The judges expected that more potential jurors will lie to stay off a jury than to stay on a jury. However, I believe that plenty of potential jurors lie to get onto a jury, particularly for trials that seem particularly interesting or high-profile (perhaps sometimes hoping to be able to sell the juror’s story to a writer after the trial concludes) . One of the judges surmised that potential jurors are no more likely to lie to a judge conducting voir dire than parties’ lawyers conducting voir dire.  However, I pointed out Dr. Sunwolf’s groundbreaking treatises convincingly showing how harmful juror biases are more likely to be revealed through lawyer-directed voir dire. Potential jurors are less likely to admit an inability to follow a judge’s instructions when speaking to the authority-figure judge, sitting in an elevated position, than making such admissions to a mere mortal lawyer. I encouraged the judges to permit at least limited lawyer-conducted voir dire (e.g., five-minutes’ worth or more) and jury questionnaires to make up for the lack of lawyer-directed voir dire.

All three judges expressed concern for potential adverse immigration consequences to non-citizen defendants. One of the judges will sometimes encourage the parties to reach a case disposition that will reduce such adverse consequences. Judicial training conferences include presentations by immigration judges and government immigration lawyers. Immigrant-side lawyers are needed, as well, at such training; I will check out the situation.

The Baltimore City judge suggested that lawyers encourage legislators to increase resources in order to have more judges, prosecutors, and public defender lawyers available to handle the staggering backlog of criminal cases in that courthouse, which often leaves criminal defendants waiting well over a year to go to trial. After the program, I suggested to the judge my preferred alternative of reforming the laws (e.g., drug laws) so that the number of prosecutions will be reduced in the first place. I give the judge — a former federal prosecutor — credit for not waving off my comment as merely coming from a radical lawyer. Instead, she spoke of prosecutors’ ability to reach such a goal through their criminal charging decisions, and also talked about a gap that often arises between police aggressively arresting and charging crimes on the one hand, and prosecutors finding alternatives to going to the mat on every single case.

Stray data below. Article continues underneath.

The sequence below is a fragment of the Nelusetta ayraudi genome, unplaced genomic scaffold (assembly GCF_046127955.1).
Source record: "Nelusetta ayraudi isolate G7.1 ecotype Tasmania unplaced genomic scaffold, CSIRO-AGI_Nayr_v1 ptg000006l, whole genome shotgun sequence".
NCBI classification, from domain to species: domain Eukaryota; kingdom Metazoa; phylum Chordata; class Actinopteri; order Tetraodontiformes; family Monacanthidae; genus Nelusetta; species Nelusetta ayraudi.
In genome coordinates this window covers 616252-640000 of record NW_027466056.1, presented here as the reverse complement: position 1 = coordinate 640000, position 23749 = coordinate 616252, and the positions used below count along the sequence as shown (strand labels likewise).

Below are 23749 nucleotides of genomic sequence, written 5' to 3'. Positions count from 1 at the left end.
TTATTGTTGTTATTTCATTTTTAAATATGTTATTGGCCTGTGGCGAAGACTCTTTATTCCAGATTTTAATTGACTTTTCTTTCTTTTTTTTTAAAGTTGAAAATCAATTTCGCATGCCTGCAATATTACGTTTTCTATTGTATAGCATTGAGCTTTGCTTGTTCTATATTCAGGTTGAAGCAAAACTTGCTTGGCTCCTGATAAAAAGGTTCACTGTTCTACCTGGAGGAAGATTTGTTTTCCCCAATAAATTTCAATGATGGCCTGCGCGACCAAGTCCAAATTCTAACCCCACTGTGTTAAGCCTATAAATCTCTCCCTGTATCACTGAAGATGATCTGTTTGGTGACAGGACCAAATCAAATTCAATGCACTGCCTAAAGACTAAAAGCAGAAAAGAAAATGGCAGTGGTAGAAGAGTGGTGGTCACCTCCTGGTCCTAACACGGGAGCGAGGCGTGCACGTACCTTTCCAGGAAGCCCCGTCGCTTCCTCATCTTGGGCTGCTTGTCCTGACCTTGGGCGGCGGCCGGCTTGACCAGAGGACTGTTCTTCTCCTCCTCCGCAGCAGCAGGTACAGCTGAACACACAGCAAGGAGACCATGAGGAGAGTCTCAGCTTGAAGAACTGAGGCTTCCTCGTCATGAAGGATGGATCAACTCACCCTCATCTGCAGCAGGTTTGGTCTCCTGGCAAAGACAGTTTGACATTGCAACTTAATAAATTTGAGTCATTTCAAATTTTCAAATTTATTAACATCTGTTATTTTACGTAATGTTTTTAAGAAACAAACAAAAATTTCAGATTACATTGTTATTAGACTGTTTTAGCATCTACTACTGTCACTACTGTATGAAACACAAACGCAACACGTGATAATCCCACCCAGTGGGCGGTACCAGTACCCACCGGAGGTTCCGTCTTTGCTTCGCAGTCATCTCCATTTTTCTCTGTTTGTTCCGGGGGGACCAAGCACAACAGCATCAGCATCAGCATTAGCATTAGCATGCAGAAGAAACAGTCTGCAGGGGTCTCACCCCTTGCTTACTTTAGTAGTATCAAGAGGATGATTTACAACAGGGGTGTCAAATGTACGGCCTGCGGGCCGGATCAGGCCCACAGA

One of the judges encouraged lawyers, for guilty pleas and not guilties on agreed statements of facts, to keep out factual allegations from the record that would not be admissible at trial. He also encouraged lawyers to seek judicial intervention to edit such allegations out of presentence investigation reports, lest such allegations come back to haunt the defendant during parole consideration time. He also addressed the very important option of not seeking a presentence investigation report for sentencing in the first place; if a defense lawyer wants a sentencing hearing separately from the trial date, this judge is flexible for doing so (e.g. to get sentencing witnesses to court, or if the lawyer is exhausted at the end of trial) without needing to obtain the delay through requesting a presentence investigation report, which often will contain information more harmful than helpful to a defendant.

Another judge talked about a lawyer’s risk of losing credibility with judges by asking for an unrealistically low sentence. My view is that it is critical to defend one client at a time rather than having such concerns about being seen as seeking an unrealistically low sentence. The same judge said that just as lawyers discuss judges, judges also talk amongst themselves about lawyers who appear before them; this sounds like ex parte judge-judge communications.

Speaking of ex parte communications, perhaps even deeper and vaster candor will shine from judges’ seminar discussions when the audience is populated both by criminal defense lawyers and prosecutors in the audience, rather than one or the other. Jon Katz